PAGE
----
Then there's Tom Sweitzer - another theatre force. From watching Tom, I learned how to layer and build rehearsals — how to take into account where each actor is in the development of their character and give an actor one step at a time to work on (rather than ask for everything at once). Tom had been working on a musical based on his childhood in Altoona, PA. I was thrilled when he asked me write the book using his concept and outline. When we began rehearsal for Porches, I remember speaking to him about a particular actor, asking him why he wasn't pushing this person more. Tom said, "He's not ready. I'll bring that to him when he's ready." And he was spot on. That blew me away.
And from Tim Jon I learned how to approach Shakespearean text. I have a thing for the Bard — been in love with his work since 5th grade, when my best friends and I acted out the scene with Juliet, Lady Capulet and Nurse. I was Nurse. Our teacher, Mrs. Romito, taught us how to interpret the text, and endeared her to us forever by explaining all the dirty jokes (Years later I learned Mrs. Romito had been a professional actor. Did not surprise me at all, and I am so thankful she took the time to share her talents with us).
Fast forward: Through Tim Jon’s company, NOT JUST SHAKESPEARE, we learned the professional actor's approach to Shakespearean text... and I learned several more of the Bard's dirty jokes.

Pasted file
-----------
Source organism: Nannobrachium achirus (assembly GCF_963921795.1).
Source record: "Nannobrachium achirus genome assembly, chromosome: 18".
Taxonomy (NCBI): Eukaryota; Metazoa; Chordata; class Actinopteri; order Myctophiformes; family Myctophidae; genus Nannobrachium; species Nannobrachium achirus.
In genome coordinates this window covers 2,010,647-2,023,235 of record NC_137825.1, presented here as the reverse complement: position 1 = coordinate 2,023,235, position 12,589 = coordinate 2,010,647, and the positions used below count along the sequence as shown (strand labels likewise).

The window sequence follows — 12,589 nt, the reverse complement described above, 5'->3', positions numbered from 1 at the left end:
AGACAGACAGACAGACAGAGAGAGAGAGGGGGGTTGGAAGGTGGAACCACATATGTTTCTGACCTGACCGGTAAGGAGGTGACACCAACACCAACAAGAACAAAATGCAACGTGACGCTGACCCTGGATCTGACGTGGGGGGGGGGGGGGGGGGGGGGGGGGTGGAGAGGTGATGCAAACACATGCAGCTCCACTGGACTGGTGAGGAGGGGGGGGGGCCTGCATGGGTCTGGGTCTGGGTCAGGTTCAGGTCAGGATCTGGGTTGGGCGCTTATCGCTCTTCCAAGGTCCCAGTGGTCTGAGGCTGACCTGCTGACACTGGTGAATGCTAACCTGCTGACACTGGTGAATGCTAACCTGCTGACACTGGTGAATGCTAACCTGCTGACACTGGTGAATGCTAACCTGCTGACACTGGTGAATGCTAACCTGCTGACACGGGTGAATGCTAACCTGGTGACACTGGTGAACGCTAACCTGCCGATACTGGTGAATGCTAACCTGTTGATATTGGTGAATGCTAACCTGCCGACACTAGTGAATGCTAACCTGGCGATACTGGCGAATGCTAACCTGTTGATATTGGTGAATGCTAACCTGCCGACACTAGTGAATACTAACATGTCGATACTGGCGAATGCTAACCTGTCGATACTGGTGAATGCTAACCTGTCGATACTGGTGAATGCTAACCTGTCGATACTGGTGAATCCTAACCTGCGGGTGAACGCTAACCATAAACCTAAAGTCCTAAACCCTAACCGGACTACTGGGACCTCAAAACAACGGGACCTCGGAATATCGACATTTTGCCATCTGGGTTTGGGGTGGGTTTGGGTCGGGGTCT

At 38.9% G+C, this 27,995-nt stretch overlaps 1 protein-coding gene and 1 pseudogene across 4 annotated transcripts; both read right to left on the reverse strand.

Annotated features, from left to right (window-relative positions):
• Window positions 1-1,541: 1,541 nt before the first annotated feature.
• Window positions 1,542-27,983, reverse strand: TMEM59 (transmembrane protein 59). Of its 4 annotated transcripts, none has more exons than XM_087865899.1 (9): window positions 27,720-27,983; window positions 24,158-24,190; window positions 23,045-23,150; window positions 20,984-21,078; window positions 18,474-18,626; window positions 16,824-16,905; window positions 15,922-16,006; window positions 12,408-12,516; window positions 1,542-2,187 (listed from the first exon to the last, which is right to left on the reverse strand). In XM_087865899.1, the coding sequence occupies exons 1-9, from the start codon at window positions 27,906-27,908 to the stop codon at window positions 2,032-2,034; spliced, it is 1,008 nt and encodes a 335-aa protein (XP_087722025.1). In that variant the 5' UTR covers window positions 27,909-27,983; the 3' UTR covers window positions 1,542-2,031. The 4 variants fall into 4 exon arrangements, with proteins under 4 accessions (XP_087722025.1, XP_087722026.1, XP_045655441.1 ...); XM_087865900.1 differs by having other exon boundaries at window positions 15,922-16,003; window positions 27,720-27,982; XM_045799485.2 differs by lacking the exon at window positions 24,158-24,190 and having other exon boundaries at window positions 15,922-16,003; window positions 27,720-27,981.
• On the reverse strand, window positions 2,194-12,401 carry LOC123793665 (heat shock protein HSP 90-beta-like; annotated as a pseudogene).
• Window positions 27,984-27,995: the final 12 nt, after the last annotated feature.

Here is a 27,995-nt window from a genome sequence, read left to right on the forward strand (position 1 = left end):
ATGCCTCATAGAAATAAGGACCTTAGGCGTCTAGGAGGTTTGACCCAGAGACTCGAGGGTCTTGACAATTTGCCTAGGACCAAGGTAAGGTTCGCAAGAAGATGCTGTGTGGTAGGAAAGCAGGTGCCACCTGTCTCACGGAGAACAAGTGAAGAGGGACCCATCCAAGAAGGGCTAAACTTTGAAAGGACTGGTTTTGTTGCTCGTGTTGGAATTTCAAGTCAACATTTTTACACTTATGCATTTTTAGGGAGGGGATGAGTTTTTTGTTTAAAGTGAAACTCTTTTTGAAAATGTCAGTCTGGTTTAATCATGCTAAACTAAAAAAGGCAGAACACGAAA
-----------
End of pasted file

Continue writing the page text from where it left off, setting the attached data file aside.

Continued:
From Tim I also learned actors' preparation and the efficacy of improvisation. For instance, when actors over-focus on remembering their lines or stage movement, improv is a great way to shake them loose.
Tim has a deep respect for an actor's process, and he excels in teaching actors how to build three-dimensional characters. His use of improv has encouraged me to experiment over the years, and that's been a gift. Around this time, I was taking Master Improvisation Classes with Tom Sweitzer, so, together, these two have had a huge influence on how I use improv while directing.
It was crucial the actress caught the gist of this life and death situation — otherwise the audience couldn’t see the British soldier's tension. They'd only see the young woman's face.
But there was no tension in the room at all.
So I stopped rehearsal and asked the British soldier to act out what would happen if those Minuteman actually found him hiding behind the door. Okay. Granted there was no real knife, but they got into a serious brawl that ended with a Minuteman disconnecting an British soldier's thoughts from his actions.
And the actress got it. She played the tension from there on out - and she was brilliant, and the scene began to glow. Improv saved the day once more.
* Arms and the Highlander is my Colonial Adaptation of G.B. Shaw's Arms and the Man.